Alcohol consumption during pregnancy down

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There has been a “marked reduction” in alcohol consumption among pregnant women, according to new research.

From the Irish Examiner

However, health experts are concerned at the high levels of drinking, including binge-drinking, among Irish women in the year prior to being confirmed pregnant.

Researchers said the time of “greatest vulnerability” to alcohol for a foetus is the period before conception and the early stages of pregnancy.

They said health promotion should now focus on this issue, particularly given that up to half of all pregnancies are unplanned.

The research, ’Alcohol Consumption in Pregnancy: Results from the general practice setting’, was conducted by a team of medical experts attached to the Royal Academy of Medicine in Ireland.

The report said there had been little research on alcohol in pregnancy in primary care settings ”” such as in GP clinics ”” as almost all research to date had been carried out in secondary care, in maternity hospitals.

The research, published in the Irish Journal of Medical Science, was conducted among 240 women attending antenatal visits in 15 teaching GP practices in the greater Dublin area. It found:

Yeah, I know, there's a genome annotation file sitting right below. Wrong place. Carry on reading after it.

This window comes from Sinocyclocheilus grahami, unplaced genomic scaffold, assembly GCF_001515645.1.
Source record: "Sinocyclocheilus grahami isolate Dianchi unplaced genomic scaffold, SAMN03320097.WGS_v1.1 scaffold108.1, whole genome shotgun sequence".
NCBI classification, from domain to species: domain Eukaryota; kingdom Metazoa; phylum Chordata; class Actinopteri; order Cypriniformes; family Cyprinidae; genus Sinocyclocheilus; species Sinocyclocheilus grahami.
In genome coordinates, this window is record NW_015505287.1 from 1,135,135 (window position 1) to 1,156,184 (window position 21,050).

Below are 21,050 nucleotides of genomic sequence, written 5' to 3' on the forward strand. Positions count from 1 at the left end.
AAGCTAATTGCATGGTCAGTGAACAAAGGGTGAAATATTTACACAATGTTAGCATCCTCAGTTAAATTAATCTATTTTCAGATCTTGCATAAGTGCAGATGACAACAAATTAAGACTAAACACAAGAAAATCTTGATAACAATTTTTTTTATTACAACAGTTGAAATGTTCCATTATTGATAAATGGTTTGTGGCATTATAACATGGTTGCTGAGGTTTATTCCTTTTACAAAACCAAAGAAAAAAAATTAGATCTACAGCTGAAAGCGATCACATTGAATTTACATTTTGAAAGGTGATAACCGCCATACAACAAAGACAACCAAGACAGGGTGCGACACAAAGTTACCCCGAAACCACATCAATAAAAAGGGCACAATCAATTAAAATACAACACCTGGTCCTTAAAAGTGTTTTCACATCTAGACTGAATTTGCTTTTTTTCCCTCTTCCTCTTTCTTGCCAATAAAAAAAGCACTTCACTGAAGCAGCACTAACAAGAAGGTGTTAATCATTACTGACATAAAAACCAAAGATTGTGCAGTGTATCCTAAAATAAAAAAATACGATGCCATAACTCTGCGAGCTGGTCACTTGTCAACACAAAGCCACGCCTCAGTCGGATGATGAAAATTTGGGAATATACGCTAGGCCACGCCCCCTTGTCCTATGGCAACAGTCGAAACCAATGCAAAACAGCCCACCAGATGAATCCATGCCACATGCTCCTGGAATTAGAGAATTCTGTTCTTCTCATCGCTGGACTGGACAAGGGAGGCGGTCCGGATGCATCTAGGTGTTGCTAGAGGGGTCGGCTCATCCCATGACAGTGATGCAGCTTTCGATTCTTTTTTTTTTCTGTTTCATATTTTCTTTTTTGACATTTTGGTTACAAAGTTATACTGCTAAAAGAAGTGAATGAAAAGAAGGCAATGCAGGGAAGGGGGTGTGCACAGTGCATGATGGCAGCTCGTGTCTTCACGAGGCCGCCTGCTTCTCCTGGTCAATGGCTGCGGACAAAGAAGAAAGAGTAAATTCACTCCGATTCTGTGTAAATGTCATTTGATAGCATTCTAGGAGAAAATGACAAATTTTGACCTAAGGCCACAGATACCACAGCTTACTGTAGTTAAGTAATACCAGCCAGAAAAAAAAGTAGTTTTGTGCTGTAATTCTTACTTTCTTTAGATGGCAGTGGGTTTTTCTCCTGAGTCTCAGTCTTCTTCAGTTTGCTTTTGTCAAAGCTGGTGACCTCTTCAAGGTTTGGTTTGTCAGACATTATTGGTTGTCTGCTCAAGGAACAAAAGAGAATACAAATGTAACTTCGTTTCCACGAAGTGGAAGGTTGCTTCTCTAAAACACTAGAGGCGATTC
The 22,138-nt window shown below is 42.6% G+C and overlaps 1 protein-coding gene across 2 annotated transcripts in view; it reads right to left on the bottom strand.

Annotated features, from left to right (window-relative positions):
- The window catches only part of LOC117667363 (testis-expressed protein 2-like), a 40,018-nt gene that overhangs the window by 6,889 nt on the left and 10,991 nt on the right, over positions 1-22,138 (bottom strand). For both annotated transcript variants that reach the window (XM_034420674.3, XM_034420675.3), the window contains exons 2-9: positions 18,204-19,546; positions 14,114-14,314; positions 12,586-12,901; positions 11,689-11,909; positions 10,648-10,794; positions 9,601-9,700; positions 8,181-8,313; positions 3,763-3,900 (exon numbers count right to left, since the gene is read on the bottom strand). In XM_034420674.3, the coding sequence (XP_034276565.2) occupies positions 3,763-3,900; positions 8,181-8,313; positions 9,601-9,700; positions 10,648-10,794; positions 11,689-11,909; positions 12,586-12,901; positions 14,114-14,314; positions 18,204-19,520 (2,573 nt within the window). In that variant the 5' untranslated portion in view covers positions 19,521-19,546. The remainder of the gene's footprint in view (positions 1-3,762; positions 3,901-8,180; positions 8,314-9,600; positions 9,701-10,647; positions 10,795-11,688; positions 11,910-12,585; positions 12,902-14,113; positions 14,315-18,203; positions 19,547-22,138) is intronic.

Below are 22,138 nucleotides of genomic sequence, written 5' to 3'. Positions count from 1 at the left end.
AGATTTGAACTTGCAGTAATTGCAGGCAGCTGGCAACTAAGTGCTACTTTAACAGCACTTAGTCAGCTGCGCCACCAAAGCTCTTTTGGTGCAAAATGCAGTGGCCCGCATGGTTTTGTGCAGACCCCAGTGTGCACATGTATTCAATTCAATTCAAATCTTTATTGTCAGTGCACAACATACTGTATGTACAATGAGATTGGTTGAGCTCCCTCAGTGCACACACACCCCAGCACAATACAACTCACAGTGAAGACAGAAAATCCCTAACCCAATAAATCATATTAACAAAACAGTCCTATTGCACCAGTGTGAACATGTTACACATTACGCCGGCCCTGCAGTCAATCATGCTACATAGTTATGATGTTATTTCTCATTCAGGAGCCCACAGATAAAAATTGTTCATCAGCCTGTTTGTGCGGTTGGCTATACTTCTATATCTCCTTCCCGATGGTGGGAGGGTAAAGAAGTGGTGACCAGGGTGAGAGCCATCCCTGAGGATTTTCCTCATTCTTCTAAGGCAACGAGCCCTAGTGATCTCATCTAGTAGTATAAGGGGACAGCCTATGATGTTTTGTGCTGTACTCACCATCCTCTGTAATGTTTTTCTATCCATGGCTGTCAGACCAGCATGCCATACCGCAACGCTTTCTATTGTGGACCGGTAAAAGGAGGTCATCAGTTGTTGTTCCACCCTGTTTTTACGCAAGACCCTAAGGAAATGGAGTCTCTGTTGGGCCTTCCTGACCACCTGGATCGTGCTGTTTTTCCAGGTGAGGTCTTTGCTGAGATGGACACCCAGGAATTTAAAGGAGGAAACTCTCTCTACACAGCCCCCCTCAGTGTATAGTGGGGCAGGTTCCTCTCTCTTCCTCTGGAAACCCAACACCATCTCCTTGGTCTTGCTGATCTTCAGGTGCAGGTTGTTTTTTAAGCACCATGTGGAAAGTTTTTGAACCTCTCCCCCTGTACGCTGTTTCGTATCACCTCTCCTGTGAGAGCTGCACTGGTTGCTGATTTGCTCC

* 97% of women drank no more than once a week;

* 62% of these said they did not drink at all;

* 10% drank two to four times a month;

* 2.5% drank two to three times a week or more.

“There was a marked reduction in the prevalence of alcohol use in pregnancy compared to previous research,” said the report.

“Over 97% drink no more than once a week, including almost two thirds of women who abstain totally from alcohol in pregnancy.”

The report, made available by the Health Research Board, said previous research indicated low abstinence rates in pregnancy.

One major piece of research, based on data of 120,000 women attending Coombe Women’s Hospital in Dublin between 1987 and 2005, showed that only 28% abstained.

“Women in this study have reduced alcohol usage promptly on finding out they were pregnant, indicating an awareness of the public health message regarding alcohol use in pregnancy,” said the report.

However, the researchers were concerned at the high levels of drinking, including binge-drinking, in the year prior to becoming pregnant, and said this was a particular issue for Irish women, rather than women from abroad.

It said Irish women had “significantly higher rates of binge-drinking” than women from other countries.

The report said: “The time of greatest vulnerability to alcohol for the foetus is periconceptionally [pre-pregnancy up to confirmation of pregnancy] and in the first trimester, and it is around this issue that health promotion should focus ”” particularly as up to half of pregnancies are unplanned.”

It called for the proposed mandatory labelling of alcohol regarding the foetal risks of drinking to highlight the periconceptional period.

Many women said to researchers that they received conflicting and confusing advice on how much alcohol is safe in pregnancy.